A Civil Action

on December 25, 1998 by Wade Major
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Tarnished by years of pulpish John Grisham adaptations, the revered courtroom drama genre wins back a portion of its luster with "A Civil Action," writer/director Steven Zaillian's intelligent and polished adaptation of Jonathan Harr's fact-based chronicle about a Boston toxic waste dumping trial in the 1980s. Though the plot plays largely by the numbers, Zaillian treats the material with a welcome level of maturity that manages to sustain interest even when the storyline doesn't.
John Travolta stars as personal injury attorney Jan Schlichtmann, an oily ambulance chaser who, with his three partners, has built a mini-empire on the suffering of others. It is a rural toxic waste case, however, that lures Schlichtmann to abandon his usual cache of auto accident and workers comp claims when he discovers that the tannery believed responsible for the leukemia deaths of several children is owned by none other than deep-pocketed mega-corporation Beatrice. But taking on the likes of a corporate heavyweight like Beatrice proves to be far beyond the resources of Schlichtmann and his partners as the battle pushes their firm to the brink of bankruptcy.
Not surprisingly, the Schlichtmann character is similar to that of Oskar Schindler in Zaillian's Oscar-winning "Schindler's List" screenplay--a ruthless opportunist who develops a conscience just in time to risk losing everything in the service of it. Admittedly, the device is less effective here, but it works well enough to freshen the otherwise creaky courtroom drama conventions with which audiences will undoubtedly be well familiar.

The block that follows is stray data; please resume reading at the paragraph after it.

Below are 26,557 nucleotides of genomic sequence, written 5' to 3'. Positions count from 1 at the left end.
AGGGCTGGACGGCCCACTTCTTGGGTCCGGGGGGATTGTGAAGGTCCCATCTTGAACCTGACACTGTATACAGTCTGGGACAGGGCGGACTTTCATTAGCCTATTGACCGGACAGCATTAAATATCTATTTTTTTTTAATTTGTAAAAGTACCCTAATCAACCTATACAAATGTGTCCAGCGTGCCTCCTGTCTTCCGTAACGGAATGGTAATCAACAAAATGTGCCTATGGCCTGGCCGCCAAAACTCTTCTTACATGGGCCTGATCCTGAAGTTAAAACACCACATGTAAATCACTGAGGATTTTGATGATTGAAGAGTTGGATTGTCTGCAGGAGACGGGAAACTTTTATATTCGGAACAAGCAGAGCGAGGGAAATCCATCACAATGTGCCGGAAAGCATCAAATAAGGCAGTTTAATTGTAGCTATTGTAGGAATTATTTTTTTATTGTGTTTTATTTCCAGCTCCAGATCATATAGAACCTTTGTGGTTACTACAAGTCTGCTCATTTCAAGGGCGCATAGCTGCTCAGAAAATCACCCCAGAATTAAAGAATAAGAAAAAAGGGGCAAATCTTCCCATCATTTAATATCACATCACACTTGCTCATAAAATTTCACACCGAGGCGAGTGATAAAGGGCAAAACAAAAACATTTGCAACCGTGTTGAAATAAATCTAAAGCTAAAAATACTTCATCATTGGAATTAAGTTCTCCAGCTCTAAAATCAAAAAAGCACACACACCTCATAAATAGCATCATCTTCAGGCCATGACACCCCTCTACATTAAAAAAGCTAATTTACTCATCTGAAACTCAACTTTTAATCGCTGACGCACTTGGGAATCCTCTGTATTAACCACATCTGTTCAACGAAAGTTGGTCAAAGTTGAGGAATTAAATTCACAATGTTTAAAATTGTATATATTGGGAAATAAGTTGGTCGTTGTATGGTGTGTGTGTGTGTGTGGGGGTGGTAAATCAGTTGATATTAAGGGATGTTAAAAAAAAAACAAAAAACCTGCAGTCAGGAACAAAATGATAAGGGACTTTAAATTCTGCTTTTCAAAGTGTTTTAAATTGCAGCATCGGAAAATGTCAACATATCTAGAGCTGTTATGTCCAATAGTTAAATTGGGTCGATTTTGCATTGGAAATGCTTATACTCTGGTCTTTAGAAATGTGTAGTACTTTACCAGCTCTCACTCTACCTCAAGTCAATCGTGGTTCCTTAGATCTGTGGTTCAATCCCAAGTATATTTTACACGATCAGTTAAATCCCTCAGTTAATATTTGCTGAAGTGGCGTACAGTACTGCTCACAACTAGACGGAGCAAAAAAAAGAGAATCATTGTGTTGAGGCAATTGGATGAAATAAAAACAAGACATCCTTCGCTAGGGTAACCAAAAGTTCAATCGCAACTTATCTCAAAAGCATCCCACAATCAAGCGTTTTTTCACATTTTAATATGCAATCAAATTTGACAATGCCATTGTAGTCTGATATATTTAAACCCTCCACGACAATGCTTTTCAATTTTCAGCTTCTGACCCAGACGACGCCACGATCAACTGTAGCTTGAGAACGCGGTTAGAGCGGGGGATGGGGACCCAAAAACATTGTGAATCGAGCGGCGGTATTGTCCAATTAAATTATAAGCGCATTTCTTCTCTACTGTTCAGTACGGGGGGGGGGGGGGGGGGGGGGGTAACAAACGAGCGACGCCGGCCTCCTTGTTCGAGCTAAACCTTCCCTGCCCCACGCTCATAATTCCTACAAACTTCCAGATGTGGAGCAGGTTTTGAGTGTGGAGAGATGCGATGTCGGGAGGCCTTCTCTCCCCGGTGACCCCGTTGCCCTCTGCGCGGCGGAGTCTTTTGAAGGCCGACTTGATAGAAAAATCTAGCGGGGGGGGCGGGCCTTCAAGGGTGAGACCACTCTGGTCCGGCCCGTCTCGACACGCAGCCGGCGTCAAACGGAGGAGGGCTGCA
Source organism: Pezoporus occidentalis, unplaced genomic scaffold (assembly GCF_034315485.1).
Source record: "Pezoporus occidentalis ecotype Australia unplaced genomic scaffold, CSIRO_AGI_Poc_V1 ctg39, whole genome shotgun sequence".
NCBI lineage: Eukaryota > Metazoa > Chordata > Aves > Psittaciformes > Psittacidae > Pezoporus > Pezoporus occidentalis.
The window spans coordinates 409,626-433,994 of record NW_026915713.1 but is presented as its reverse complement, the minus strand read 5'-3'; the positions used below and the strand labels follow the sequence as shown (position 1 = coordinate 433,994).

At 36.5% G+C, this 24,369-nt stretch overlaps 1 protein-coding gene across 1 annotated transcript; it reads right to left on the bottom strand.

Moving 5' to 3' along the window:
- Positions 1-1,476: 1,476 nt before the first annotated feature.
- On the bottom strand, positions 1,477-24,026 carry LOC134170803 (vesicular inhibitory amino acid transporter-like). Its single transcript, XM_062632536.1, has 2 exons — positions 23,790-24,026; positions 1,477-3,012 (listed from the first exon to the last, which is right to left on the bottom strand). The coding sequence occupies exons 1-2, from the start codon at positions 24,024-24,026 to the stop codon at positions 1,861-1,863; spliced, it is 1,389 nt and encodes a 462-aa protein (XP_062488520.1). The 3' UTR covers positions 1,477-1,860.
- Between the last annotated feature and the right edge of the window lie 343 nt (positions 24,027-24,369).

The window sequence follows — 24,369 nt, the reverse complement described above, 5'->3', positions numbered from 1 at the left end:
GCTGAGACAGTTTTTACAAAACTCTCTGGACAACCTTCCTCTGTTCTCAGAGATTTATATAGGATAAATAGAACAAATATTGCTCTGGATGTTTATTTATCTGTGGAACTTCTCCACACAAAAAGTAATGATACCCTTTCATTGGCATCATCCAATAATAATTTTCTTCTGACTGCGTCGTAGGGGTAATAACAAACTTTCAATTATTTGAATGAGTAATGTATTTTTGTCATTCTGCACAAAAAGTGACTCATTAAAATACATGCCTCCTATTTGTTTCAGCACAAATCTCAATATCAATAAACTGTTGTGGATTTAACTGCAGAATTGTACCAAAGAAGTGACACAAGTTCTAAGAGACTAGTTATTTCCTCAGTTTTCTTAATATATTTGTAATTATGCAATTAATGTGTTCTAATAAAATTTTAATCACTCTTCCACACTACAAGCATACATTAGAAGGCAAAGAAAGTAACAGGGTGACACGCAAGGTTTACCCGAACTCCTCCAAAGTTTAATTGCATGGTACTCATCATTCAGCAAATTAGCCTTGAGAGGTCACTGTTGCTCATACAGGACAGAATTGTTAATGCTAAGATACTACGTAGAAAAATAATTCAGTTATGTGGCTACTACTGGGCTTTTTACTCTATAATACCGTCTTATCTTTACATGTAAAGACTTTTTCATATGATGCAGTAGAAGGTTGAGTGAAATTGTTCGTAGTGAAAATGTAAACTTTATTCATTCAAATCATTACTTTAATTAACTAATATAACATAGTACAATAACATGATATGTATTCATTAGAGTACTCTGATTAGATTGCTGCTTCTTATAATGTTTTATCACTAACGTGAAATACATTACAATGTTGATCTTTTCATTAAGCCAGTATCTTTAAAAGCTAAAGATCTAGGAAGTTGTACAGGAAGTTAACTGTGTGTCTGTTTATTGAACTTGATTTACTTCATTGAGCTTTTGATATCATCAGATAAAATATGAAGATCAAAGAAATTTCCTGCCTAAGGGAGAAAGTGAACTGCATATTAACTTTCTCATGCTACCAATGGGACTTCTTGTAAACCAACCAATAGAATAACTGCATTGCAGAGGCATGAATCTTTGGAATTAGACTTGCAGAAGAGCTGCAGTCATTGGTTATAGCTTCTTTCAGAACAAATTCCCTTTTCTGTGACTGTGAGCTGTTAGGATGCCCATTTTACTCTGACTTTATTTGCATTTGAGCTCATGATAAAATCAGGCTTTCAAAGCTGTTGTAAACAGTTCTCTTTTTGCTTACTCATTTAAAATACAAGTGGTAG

The downside to the "Schindler" approach, of course, is that it makes the attorney's plight the primary focus of the story, rather than that of the clients, an angle that has worked previously in no less a film than Sidney Lumet's classic "The Verdict." Its real value here, however, is to offer audiences welcome respite from the sloppy sentimentality in which the recent crop of "underdog attorney" films have so shamelessly wallowed.
Not to be overlooked is Zaillian's growing skill as a director, which he so ably debuted with "Searching for Bobby Fischer." Elegantly stylized and crisply edited, the film also features a host of fine performances, with Travolta and William H. Macy noteworthy standouts. It is Robert Duvall, however, as Beatrice's brilliantly crafty lead attorney, Jerome Facher, who steals the film's most memorable moments.
Excellent work from composer Danny Elfman, editor Wayne Wahrman, cinematographer Conrad Hall and production designer David Gropman round out the effort. Starring John Travolta, Robert Duvall, Tony Shalhoub, William H. Macy, John Lithgow and Kathleen Quinlan. Directed and written by Steven Zaillian. Produced by Scott Rudin, Robert Redford and Rachel Pfefffer. A Buena Vista release. Drama. Rated PG-13 for some strong language. Running time: 115 min
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